Why I'm Naming a New Plant Species After <i>The Martian</i>

Truth be told, while much of what my fellow botanists and I do is pretty cool (and often challenging), there isn't much that would find its way into a blockbuster hero film. That is, until now.
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Early one recent morning, I led a class of undergraduates through a thigh-deep stream, then up the steep slope of an adjacent limestone ridge. Our goal for the day was to learn to identify around a dozen of the hundreds of plant species that grow here in central Pennsylvania. It was a pretty good adventure for a half-day Field Botany class meeting, but it's not exactly the sort of thing that action movies are made of.

Truth be told, while much of what my fellow botanists and I do is pretty cool (and often challenging), there isn't much that would find its way into a blockbuster hero film.

That is, until now.

Thanks to the new Hollywood film The Martian, we now have a big screen botanist, played by Matt Damon (!), who conquers Mars (!). Thigh-deep streams and limestone ridges? Puh-lease!

Damon's character in The Martian, Mark Watney, has actually been around for a few years -- since the 2011 publication of Andy Weir's sci-fi novel of the same name. Watney, a botanist and mechanical engineer for NASA, has an astronaut gig that is pretty sweet until he finds himself stranded on the planet Mars. But that's when his botanical expertise really comes in handy:

Did you catch that line at 1:40? That's Damon's character saying, "I am the greatest botanist on this planet." If you listen hard enough, you might also hear the sound of thousands of real botanists on Earth cheering our brains out.

We botanists often feel like underdogs, to be perfectly honest. It's not that we don't have fantastic scientists conducting research and making amazing discoveries. We do! We even have our own Mark Watney type in Dr. John Kiss, of the University of Mississippi, who has studied things like the actual possibility of growing food plants in space by teaming with NASA to participate in six spaceflight experiments on the Space Shuttle and the International Space Station.

Still, other fields of biology tend to get better press, capture more spontaneous interest from young people, and become the subjects of extreme television programming (see Shark Week). Think about it: When is the last time you heard a child say they want to grow up to be a botanist? Or watch plants on TV? Or major in botany at college?

Botanists are working on this, of course, with myriad efforts to address what is often referred to as "plant blindness." By directly engaging the public through fresh avenues, including the YouTube series with the underdog title, "Plants are Cool, Too!," and an online learning community called PlantingScience that pairs middle and high school students with scientist mentors to conduct plant-based experiments, we are hoping to inspire a new generation of botanically-interested humans here on our very own Blue Marble.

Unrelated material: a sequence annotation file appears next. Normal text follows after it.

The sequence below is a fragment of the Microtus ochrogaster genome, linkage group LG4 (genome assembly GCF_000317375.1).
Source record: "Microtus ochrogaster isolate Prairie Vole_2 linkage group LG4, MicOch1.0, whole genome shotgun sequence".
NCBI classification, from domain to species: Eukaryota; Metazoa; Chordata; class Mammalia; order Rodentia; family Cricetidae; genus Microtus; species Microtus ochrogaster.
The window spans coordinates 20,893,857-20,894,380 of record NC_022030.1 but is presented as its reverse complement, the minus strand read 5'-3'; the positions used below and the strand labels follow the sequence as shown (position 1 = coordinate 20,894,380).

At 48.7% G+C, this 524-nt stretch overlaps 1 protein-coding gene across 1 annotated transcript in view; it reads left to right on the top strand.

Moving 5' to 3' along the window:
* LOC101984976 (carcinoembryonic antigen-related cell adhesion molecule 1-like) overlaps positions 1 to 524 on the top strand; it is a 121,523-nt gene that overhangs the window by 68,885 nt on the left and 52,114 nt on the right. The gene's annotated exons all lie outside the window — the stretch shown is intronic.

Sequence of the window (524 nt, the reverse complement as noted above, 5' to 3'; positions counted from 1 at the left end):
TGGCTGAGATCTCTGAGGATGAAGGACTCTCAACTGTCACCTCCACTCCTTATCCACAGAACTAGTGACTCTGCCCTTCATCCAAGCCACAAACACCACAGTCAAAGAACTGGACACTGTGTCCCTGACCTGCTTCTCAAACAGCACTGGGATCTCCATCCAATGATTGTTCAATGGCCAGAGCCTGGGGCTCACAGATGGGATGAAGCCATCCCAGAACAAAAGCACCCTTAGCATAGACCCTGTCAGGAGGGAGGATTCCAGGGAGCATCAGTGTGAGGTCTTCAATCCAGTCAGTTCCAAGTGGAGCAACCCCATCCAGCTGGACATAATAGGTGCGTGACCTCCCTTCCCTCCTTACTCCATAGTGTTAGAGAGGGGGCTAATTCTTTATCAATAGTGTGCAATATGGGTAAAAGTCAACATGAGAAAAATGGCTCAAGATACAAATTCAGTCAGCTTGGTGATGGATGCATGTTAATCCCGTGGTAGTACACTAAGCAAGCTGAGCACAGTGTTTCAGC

But, man, there hasn't been anything like a Mark Watney hero botanist to draw attention to our branch of science in, well, ever. With due deference to Sigourney Weaver (Avatar), Laura Dern (Jurassic Park), and Neville Longbottom, this is a botanist portrayal that turns an unusually bright spotlight on authentic scientific endeavor. In interviews, Mr. Damon has spoken of his hope that some youngsters will "geek out on the science" portrayed in The Martian and perhaps even be inspired toward scientific careers. Amen to that, especially if a few of those kids walk out of the theatre with dreams of working with green things. Scientist heroes are already unusual in Hollywood, but a space-deserted protagonist who studies plants as a profession is something extraordinary.

So let me be the one to announce that we are officially bringing Matt Damon and Mark Watney into the fold. Mr. Damon, it is my pleasure to tell you that the Botanical Society of America (BSA), the scientific society representing all botanists, will be extending an honorary membership to you as a sign of appreciation for portraying botany and botanists in such a positive (and heroic!) light. It is our hope that you will accept this offer to join our community and perhaps even be willing, at your leisure, to join the global #iamabotanist hashtag campaign.

Now celebrating its one-year anniversary, the #iamabotanist social media effort has seen thousands of botanists post images of themselves as evidence that botany is far more diverse and dynamic than many people imagine.


One particularly exciting element of being a botanist that some of us get to engage in is the discovery and naming of new plant species. In fact, my research group at Bucknell University is currently describing a new species of "bush tomato" I collected with my family last year in the Northern Territory, Australia.


My lab group has decided to name this new species Solanum watneyi after Mark Watney, the book/film character who shows us all that botanists can be cool, too.

It is worth noting that the plant that Watney manages to grow on Mars is none other than Solanum tuberosum (the potato), a member of the same genus as our new species, Solanum watneyi. Coincidentally, the new species also grows in reddish (dare I say, "Mars-like") soil in its native habitat.

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